Me: I give up. Ed: Just another few thousand words. Come on.. Me: Hmmm Ed: Uh oh ! I don't like that grin
800 steps up to the 80 feet breathtaking monolith. It is dated around 981 and is supposed to Asia's biggest monolith. It has withstood over 1000 years of the onslaughts of weather and continues to impress people from all over. Though proportionally speaking he is less reassuring that Michelangelo's David. (Exeunt philistine)
The finish - for example seen in these nails and fingers is just wonderful. I don't know anyone who can even write a few lines on paper without scratching. Imagine a monolith !
Karnataka tourism was simple and impressive. For the kind of crowd the place handles daily, it was very well maintained.
We in TN have inscriptions lying about every place, with no idea what the deuce they are about. Sravanabelagola has hundreds of inscriptions. Every inscription has been given a serial number, has a glass case over it and an explanatory note for those interested. Most of them were just 'Vishnuvardhana was here". Good to know, anyway.
Here's a pillar in Melukote Chuluvanarayanaswamy temple
The curves and gaps that seem like metal are actually stone. Presumably single stone again.
Fine-ness being obvious to a novice does seem confusing. But that is what Hoysala sculptures seem to be all about.
Here is one from the Hoysaleswara temple in Halebeedu.
The filigree is to be seen to be believed. Even in this pic, you haven't yet seen it.
Drummer 'tuning' (?) his drum tugging at the straps. The straps by which the drum hangs, the drum itself, the fingers between the drum and the straps - all in one stone. This particular piece is reproduced across several temples in Halebeedu and Belur.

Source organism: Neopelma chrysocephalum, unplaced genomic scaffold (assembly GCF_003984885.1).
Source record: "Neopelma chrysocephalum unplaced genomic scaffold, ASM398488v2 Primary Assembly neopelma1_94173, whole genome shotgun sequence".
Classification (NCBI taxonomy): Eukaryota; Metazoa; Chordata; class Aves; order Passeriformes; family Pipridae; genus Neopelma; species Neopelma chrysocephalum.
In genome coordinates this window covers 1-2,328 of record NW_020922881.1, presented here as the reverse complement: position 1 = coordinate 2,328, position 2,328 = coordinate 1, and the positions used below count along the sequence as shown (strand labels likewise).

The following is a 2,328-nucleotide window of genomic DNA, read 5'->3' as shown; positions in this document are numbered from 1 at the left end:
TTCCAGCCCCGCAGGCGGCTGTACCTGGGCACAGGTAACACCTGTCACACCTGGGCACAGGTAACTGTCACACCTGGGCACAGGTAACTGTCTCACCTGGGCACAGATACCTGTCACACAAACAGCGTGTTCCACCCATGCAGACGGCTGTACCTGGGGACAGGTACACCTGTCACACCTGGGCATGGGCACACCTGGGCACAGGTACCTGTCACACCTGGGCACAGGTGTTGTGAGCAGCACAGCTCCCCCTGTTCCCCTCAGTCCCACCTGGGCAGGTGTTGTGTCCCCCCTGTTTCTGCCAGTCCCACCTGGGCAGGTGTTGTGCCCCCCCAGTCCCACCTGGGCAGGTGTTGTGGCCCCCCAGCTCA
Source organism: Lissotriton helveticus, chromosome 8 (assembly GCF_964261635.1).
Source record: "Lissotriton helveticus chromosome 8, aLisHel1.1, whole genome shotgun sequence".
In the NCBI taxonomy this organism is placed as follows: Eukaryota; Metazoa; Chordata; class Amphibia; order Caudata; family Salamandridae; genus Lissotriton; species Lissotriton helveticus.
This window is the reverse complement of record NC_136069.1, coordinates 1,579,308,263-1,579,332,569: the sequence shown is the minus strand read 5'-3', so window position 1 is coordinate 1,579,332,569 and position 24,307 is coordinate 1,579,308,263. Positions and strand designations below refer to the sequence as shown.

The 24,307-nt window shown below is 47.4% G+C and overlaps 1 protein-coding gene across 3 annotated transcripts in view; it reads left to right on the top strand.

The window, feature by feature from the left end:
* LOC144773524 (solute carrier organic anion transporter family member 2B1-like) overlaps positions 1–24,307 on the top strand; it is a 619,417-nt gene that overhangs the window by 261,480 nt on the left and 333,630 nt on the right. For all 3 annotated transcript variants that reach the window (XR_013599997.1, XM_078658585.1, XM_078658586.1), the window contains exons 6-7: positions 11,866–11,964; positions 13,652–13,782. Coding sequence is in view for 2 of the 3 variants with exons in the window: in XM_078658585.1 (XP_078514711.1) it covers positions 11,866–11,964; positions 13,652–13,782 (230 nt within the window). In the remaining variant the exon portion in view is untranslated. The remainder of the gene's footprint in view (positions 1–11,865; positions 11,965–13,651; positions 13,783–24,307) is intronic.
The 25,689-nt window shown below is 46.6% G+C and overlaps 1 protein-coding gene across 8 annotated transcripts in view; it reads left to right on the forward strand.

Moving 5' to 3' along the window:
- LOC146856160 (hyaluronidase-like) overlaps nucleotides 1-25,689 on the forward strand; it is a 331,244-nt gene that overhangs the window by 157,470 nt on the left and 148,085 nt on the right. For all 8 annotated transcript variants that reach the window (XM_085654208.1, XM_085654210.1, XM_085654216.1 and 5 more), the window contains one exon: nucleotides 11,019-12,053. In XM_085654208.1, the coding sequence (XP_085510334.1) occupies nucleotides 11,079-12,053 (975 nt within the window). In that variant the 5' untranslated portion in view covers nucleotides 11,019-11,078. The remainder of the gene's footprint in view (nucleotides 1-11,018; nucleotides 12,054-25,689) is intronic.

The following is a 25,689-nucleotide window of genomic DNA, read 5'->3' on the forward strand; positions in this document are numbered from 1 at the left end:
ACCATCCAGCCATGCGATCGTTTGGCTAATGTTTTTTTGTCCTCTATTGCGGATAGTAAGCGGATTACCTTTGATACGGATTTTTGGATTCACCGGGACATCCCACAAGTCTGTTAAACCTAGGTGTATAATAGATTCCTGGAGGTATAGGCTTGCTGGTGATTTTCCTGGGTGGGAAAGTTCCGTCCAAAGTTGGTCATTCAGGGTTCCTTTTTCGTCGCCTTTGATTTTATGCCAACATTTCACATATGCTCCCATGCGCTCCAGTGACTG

Here is one stunning pillar in a Jain basadi for the thirthankara Adinatha- in Halebeedu - inadequately captured on camera
Close-up it gives the impression of a series of piled up plates that one has to yield to the temptation of trying to 'rotate' them.The fine finish of a smaller 'plate' sandwiched between two larger ones elicits the deserved "how the deuce!"
And here's another 'how' er
The wafer thin 'pillars' of a sannidhi on a pillar in Belur Chennakesava temple.
With that we finis. "Cut and print Ed" Ed: Endnote, insight, tailpiece
Vacations are essentially masochistic. They remind you of how small cubicle actually is. We will continue to just go about living beside wonders.
We Tamils are Hindians too. We bellow hoarse about how annoyed we are with Hindians who land in Rameshwaram and expect to be spoken to in Hindi. However when we travel to any place in the South we expect to be understood in our pristine, divine, classical, ancient tongue by the locals, who - after all, we say, only speak a minor linguistic variant. Much worse, the brethren invariably oblige. "That's not true of all us" you say, well its not true of all Rameshwaram visiting Hindians I will say. Then we can talk about percentages and relative weights of our - heh heh - anecdotal evidence (sheesh !)
"Kadubu bEku. undhA ?" I ask in my uncertain linguistic babytalk and the waiter pours sweet sambhar on my enthusiasm with "illai saar. Idli veNumA ?"
For a state which has its own flag, the part of Karnataka I visited was too all-welcoming. Particularly Mysore. So much so that I couldn't get a taste of the local cuisine. So most of my conversations went like this in pidgin: